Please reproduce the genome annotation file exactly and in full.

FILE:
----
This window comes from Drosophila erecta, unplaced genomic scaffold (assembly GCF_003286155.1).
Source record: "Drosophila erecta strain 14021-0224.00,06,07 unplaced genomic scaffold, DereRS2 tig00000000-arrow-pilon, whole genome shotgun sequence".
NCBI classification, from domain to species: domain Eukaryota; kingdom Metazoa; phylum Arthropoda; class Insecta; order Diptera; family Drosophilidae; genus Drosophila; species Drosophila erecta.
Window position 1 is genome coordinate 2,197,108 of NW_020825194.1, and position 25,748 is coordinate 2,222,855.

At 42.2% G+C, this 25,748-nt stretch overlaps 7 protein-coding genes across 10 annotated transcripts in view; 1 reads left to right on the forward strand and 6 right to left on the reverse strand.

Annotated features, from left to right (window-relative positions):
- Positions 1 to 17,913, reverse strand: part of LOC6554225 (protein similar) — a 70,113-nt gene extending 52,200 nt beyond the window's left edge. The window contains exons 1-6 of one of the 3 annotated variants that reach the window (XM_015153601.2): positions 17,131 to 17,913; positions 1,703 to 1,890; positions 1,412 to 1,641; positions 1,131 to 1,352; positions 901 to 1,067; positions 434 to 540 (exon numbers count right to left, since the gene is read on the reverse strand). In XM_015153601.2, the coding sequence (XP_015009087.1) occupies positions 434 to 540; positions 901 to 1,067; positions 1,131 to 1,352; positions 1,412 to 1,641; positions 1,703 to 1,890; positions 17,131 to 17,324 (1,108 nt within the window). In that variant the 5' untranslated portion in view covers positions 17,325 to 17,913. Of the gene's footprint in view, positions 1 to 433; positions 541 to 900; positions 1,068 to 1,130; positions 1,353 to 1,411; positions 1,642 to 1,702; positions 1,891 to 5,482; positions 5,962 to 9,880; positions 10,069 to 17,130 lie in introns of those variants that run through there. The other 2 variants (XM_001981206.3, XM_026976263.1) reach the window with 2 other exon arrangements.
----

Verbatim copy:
This window comes from Drosophila erecta, unplaced genomic scaffold (assembly GCF_003286155.1).
Source record: "Drosophila erecta strain 14021-0224.00,06,07 unplaced genomic scaffold, DereRS2 tig00000000-arrow-pilon, whole genome shotgun sequence".
NCBI classification, from domain to species: domain Eukaryota; kingdom Metazoa; phylum Arthropoda; class Insecta; order Diptera; family Drosophilidae; genus Drosophila; species Drosophila erecta.
Window position 1 is genome coordinate 2,197,108 of NW_020825194.1, and position 25,748 is coordinate 2,222,855.

At 42.2% G+C, this 25,748-nt stretch overlaps 7 protein-coding genes across 10 annotated transcripts in view; 1 reads left to right on the forward strand and 6 right to left on the reverse strand.

Annotated features, from left to right (window-relative positions):
- Positions 1 to 17,913, reverse strand: part of LOC6554225 (protein similar) — a 70,113-nt gene extending 52,200 nt beyond the window's left edge. The window contains exons 1-6 of one of the 3 annotated variants that reach the window (XM_015153601.2): positions 17,131 to 17,913; positions 1,703 to 1,890; positions 1,412 to 1,641; positions 1,131 to 1,352; positions 901 to 1,067; positions 434 to 540 (exon numbers count right to left, since the gene is read on the reverse strand). In XM_015153601.2, the coding sequence (XP_015009087.1) occupies positions 434 to 540; positions 901 to 1,067; positions 1,131 to 1,352; positions 1,412 to 1,641; positions 1,703 to 1,890; positions 17,131 to 17,324 (1,108 nt within the window). In that variant the 5' untranslated portion in view covers positions 17,325 to 17,913. Of the gene's footprint in view, positions 1 to 433; positions 541 to 900; positions 1,068 to 1,130; positions 1,353 to 1,411; positions 1,642 to 1,702; positions 1,891 to 5,482; positions 5,962 to 9,880; positions 10,069 to 17,130 lie in introns of those variants that run through there. The other 2 variants (XM_001981206.3, XM_026976263.1) reach the window with 2 other exon arrangements.